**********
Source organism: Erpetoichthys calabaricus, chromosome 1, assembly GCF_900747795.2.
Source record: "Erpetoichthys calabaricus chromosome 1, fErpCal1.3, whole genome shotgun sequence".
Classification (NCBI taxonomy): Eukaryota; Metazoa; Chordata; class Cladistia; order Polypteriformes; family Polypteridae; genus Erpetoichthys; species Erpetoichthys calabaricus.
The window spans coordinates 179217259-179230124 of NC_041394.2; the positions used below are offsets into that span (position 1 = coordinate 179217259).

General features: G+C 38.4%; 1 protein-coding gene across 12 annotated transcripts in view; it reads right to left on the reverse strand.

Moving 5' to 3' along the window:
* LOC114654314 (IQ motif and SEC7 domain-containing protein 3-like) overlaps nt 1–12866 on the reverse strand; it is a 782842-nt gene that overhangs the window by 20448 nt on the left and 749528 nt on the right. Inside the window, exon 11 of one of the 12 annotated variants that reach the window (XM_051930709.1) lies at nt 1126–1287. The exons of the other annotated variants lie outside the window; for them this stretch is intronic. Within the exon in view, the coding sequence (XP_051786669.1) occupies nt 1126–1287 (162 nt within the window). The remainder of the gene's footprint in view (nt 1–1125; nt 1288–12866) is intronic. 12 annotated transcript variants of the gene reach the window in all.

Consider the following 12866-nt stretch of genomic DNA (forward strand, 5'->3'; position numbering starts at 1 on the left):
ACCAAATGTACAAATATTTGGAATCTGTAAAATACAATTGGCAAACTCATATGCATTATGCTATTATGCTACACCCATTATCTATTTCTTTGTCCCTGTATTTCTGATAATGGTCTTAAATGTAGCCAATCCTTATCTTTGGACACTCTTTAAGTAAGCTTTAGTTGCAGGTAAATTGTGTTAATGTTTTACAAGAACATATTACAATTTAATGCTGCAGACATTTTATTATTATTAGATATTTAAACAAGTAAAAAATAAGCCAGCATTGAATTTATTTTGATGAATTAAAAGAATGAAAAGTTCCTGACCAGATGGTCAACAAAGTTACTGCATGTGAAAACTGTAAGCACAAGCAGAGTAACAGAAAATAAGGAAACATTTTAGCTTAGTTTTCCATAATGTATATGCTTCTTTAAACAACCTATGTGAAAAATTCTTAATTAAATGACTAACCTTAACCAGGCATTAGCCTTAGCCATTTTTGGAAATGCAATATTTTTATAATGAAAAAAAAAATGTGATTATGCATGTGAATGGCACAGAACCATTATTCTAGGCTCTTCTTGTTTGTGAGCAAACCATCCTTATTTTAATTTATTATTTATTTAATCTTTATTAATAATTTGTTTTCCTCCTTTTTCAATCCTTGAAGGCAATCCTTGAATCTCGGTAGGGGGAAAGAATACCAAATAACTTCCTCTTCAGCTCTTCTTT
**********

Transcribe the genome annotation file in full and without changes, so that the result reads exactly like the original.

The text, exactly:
Source organism: Erpetoichthys calabaricus, chromosome 1, assembly GCF_900747795.2.
Source record: "Erpetoichthys calabaricus chromosome 1, fErpCal1.3, whole genome shotgun sequence".
Classification (NCBI taxonomy): Eukaryota; Metazoa; Chordata; class Cladistia; order Polypteriformes; family Polypteridae; genus Erpetoichthys; species Erpetoichthys calabaricus.
The window spans coordinates 179217259-179230124 of NC_041394.2; the positions used below are offsets into that span (position 1 = coordinate 179217259).

General features: G+C 38.4%; 1 protein-coding gene across 12 annotated transcripts in view; it reads right to left on the reverse strand.

Moving 5' to 3' along the window:
* LOC114654314 (IQ motif and SEC7 domain-containing protein 3-like) overlaps nt 1–12866 on the reverse strand; it is a 782842-nt gene that overhangs the window by 20448 nt on the left and 749528 nt on the right. Inside the window, exon 11 of one of the 12 annotated variants that reach the window (XM_051930709.1) lies at nt 1126–1287. The exons of the other annotated variants lie outside the window; for them this stretch is intronic. Within the exon in view, the coding sequence (XP_051786669.1) occupies nt 1126–1287 (162 nt within the window). The remainder of the gene's footprint in view (nt 1–1125; nt 1288–12866) is intronic. 12 annotated transcript variants of the gene reach the window in all.

Consider the following 12866-nt stretch of genomic DNA (forward strand, 5'->3'; position numbering starts at 1 on the left):
ACCAAATGTACAAATATTTGGAATCTGTAAAATACAATTGGCAAACTCATATGCATTATGCTATTATGCTACACCCATTATCTATTTCTTTGTCCCTGTATTTCTGATAATGGTCTTAAATGTAGCCAATCCTTATCTTTGGACACTCTTTAAGTAAGCTTTAGTTGCAGGTAAATTGTGTTAATGTTTTACAAGAACATATTACAATTTAATGCTGCAGACATTTTATTATTATTAGATATTTAAACAAGTAAAAAATAAGCCAGCATTGAATTTATTTTGATGAATTAAAAGAATGAAAAGTTCCTGACCAGATGGTCAACAAAGTTACTGCATGTGAAAACTGTAAGCACAAGCAGAGTAACAGAAAATAAGGAAACATTTTAGCTTAGTTTTCCATAATGTATATGCTTCTTTAAACAACCTATGTGAAAAATTCTTAATTAAATGACTAACCTTAACCAGGCATTAGCCTTAGCCATTTTTGGAAATGCAATATTTTTATAATGAAAAAAAAAATGTGATTATGCATGTGAATGGCACAGAACCATTATTCTAGGCTCTTCTTGTTTGTGAGCAAACCATCCTTATTTTAATTTATTATTTATTTAATCTTTATTAATAATTTGTTTTCCTCCTTTTTCAATCCTTGAAGGCAATCCTTGAATCTCGGTAGGGGGAAAGAATACCAAATAACTTCCTCTTCAGCTCTTCTTT